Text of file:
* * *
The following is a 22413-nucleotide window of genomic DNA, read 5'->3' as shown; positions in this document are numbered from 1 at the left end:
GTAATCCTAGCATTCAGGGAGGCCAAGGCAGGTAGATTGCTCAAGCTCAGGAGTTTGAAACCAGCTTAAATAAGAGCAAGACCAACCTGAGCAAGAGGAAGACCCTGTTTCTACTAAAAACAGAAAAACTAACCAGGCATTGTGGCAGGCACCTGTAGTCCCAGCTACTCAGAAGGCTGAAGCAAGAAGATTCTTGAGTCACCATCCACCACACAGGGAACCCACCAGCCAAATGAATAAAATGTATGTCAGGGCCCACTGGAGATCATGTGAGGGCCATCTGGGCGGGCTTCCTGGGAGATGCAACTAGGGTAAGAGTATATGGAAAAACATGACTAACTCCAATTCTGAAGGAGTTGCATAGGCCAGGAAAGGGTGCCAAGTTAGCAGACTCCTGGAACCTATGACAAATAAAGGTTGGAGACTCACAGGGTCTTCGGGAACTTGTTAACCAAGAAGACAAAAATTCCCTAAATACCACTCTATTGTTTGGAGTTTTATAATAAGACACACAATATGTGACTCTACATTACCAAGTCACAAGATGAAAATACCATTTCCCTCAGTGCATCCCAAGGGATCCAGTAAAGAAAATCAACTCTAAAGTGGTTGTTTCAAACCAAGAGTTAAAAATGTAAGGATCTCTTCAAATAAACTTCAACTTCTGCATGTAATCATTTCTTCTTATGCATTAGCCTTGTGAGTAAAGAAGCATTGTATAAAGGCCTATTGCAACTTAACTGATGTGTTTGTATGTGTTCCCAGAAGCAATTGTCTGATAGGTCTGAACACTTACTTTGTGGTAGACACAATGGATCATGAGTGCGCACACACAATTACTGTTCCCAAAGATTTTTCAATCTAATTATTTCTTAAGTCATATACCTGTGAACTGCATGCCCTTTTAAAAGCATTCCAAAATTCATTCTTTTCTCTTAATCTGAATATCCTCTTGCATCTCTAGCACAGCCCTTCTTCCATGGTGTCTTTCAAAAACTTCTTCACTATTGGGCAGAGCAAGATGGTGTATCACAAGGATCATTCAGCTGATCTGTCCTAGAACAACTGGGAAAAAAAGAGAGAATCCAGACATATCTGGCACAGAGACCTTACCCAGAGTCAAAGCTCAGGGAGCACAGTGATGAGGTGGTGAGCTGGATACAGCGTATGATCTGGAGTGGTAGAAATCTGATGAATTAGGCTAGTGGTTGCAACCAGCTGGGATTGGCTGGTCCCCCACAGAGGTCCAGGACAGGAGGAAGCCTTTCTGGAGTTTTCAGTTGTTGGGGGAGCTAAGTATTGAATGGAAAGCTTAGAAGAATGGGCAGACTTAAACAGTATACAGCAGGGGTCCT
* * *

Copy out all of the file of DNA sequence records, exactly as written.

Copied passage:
The following is a 22413-nucleotide window of genomic DNA, read 5'->3' as shown; positions in this document are numbered from 1 at the left end:
GTAATCCTAGCATTCAGGGAGGCCAAGGCAGGTAGATTGCTCAAGCTCAGGAGTTTGAAACCAGCTTAAATAAGAGCAAGACCAACCTGAGCAAGAGGAAGACCCTGTTTCTACTAAAAACAGAAAAACTAACCAGGCATTGTGGCAGGCACCTGTAGTCCCAGCTACTCAGAAGGCTGAAGCAAGAAGATTCTTGAGTCACCATCCACCACACAGGGAACCCACCAGCCAAATGAATAAAATGTATGTCAGGGCCCACTGGAGATCATGTGAGGGCCATCTGGGCGGGCTTCCTGGGAGATGCAACTAGGGTAAGAGTATATGGAAAAACATGACTAACTCCAATTCTGAAGGAGTTGCATAGGCCAGGAAAGGGTGCCAAGTTAGCAGACTCCTGGAACCTATGACAAATAAAGGTTGGAGACTCACAGGGTCTTCGGGAACTTGTTAACCAAGAAGACAAAAATTCCCTAAATACCACTCTATTGTTTGGAGTTTTATAATAAGACACACAATATGTGACTCTACATTACCAAGTCACAAGATGAAAATACCATTTCCCTCAGTGCATCCCAAGGGATCCAGTAAAGAAAATCAACTCTAAAGTGGTTGTTTCAAACCAAGAGTTAAAAATGTAAGGATCTCTTCAAATAAACTTCAACTTCTGCATGTAATCATTTCTTCTTATGCATTAGCCTTGTGAGTAAAGAAGCATTGTATAAAGGCCTATTGCAACTTAACTGATGTGTTTGTATGTGTTCCCAGAAGCAATTGTCTGATAGGTCTGAACACTTACTTTGTGGTAGACACAATGGATCATGAGTGCGCACACACAATTACTGTTCCCAAAGATTTTTCAATCTAATTATTTCTTAAGTCATATACCTGTGAACTGCATGCCCTTTTAAAAGCATTCCAAAATTCATTCTTTTCTCTTAATCTGAATATCCTCTTGCATCTCTAGCACAGCCCTTCTTCCATGGTGTCTTTCAAAAACTTCTTCACTATTGGGCAGAGCAAGATGGTGTATCACAAGGATCATTCAGCTGATCTGTCCTAGAACAACTGGGAAAAAAAGAGAGAATCCAGACATATCTGGCACAGAGACCTTACCCAGAGTCAAAGCTCAGGGAGCACAGTGATGAGGTGGTGAGCTGGATACAGCGTATGATCTGGAGTGGTAGAAATCTGATGAATTAGGCTAGTGGTTGCAACCAGCTGGGATTGGCTGGTCCCCCACAGAGGTCCAGGACAGGAGGAAGCCTTTCTGGAGTTTTCAGTTGTTGGGGGAGCTAAGTATTGAATGGAAAGCTTAGAAGAATGGGCAGACTTAAACAGTATACAGCAGGGGTCCT